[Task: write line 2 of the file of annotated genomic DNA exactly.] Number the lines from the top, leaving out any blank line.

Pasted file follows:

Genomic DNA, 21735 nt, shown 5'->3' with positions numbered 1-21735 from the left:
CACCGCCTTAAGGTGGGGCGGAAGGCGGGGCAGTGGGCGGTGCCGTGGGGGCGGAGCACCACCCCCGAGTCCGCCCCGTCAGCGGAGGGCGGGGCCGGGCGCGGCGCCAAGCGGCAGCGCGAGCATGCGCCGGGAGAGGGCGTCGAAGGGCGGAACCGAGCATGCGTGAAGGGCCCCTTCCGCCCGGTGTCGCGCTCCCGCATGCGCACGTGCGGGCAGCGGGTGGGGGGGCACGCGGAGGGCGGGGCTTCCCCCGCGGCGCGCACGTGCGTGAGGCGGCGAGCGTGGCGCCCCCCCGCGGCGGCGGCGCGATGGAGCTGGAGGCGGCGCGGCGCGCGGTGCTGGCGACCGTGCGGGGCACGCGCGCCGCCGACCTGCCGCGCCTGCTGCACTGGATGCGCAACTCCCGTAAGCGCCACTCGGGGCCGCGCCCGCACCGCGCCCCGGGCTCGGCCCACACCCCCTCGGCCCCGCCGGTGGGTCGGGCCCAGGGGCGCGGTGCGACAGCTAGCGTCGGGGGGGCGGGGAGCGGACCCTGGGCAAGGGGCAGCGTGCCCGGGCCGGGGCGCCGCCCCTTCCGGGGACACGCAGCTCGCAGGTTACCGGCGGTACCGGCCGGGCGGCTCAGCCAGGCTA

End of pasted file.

CACCGCCTTAAGGTGGGGCGGAAGGCGGGGCAGTGGGCGGTGCCGTGGGGGCGGAGCACCACCCCCGAGTCCGCCCCGTCAGCGGAGGGCGGGGCCGGGCGCGGCGCCAAGCGGCAGCGCGAGCATGCGCCGGGAGAGGGCGTCGAAGGGCGGAACCGAGCATGCGTGAAGGGCCCCTTCCGCCCGGTGTCGCGCTCCCGCATGCGCACGTGCGGGCAGCGGGTGGGGGGGCACGCGGAGGGCGGGGCTTCCCCCGCGGCGCGCACGTGCGTGAGGCGGCGAGCGTGGCGCCCCCCCGCGGCGGCGGCGCGATGGAGCTGGAGGCGGCGCGGCGCGCGGTGCTGGCGACCGTGCGGGGCACGCGCGCCGCCGACCTGCCGCGCCTGCTGCACTGGATGCGCAACTCCCGTAAGCGCCACTCGGGGCCGCGCCCGCACCGCGCCCCGGGCTCGGCCCACACCCCCTCGGCCCCGCCGGTGGGTCGGGCCCAGGGGCGCGGTGCGACAGCTAGCGTCGGGGGGGCGGGGAGCGGACCCTGGGCAAGGGGCAGCGTGCCCGGGCCGGGGCGCCGCCCCTTCCGGGGACACGCAGCTCGCAGGTTACCGGCGGTACCGGCCGGGCGGCTCAGCCAGGCTA